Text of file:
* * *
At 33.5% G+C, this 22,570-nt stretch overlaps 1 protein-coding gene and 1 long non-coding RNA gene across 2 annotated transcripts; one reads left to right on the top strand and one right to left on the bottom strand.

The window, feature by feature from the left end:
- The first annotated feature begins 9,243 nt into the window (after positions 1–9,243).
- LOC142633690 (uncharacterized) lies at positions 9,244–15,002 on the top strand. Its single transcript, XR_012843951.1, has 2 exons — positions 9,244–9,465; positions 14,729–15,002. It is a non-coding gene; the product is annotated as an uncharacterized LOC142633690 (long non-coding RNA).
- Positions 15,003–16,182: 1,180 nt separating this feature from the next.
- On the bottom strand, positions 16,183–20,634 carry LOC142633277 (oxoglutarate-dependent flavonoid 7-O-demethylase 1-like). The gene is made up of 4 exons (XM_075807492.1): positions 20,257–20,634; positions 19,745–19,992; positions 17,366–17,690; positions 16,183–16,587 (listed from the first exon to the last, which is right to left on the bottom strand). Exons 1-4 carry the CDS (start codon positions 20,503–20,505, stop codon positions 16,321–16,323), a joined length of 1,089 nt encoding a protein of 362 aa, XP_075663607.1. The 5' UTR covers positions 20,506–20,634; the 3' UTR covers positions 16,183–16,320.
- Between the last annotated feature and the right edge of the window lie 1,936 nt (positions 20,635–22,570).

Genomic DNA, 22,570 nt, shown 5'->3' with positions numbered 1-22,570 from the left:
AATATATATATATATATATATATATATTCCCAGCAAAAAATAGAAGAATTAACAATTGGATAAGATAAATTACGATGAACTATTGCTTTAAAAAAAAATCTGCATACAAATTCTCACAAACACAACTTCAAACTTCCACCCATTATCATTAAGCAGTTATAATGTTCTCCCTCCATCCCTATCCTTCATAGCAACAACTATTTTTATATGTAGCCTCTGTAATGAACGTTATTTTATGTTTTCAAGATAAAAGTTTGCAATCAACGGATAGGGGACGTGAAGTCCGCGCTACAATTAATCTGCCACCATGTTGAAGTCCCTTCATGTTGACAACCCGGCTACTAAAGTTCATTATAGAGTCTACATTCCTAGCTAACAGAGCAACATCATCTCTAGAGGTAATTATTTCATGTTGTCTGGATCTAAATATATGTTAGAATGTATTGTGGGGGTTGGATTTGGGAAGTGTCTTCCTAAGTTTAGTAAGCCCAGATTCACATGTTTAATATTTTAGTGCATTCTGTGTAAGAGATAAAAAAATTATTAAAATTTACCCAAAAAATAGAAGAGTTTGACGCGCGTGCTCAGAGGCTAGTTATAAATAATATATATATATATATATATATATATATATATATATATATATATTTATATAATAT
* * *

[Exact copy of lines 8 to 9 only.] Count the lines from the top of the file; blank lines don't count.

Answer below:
Genomic DNA, 22,570 nt, shown 5'->3' with positions numbered 1-22,570 from the left:
AATATATATATATATATATATATATATTCCCAGCAAAAAATAGAAGAATTAACAATTGGATAAGATAAATTACGATGAACTATTGCTTTAAAAAAAAATCTGCATACAAATTCTCACAAACACAACTTCAAACTTCCACCCATTATCATTAAGCAGTTATAATGTTCTCCCTCCATCCCTATCCTTCATAGCAACAACTATTTTTATATGTAGCCTCTGTAATGAACGTTATTTTATGTTTTCAAGATAAAAGTTTGCAATCAACGGATAGGGGACGTGAAGTCCGCGCTACAATTAATCTGCCACCATGTTGAAGTCCCTTCATGTTGACAACCCGGCTACTAAAGTTCATTATAGAGTCTACATTCCTAGCTAACAGAGCAACATCATCTCTAGAGGTAATTATTTCATGTTGTCTGGATCTAAATATATGTTAGAATGTATTGTGGGGGTTGGATTTGGGAAGTGTCTTCCTAAGTTTAGTAAGCCCAGATTCACATGTTTAATATTTTAGTGCATTCTGTGTAAGAGATAAAAAAATTATTAAAATTTACCCAAAAAATAGAAGAGTTTGACGCGCGTGCTCAGAGGCTAGTTATAAATAATATATATATATATATATATATATATATATATATATATATATATTTATATAATAT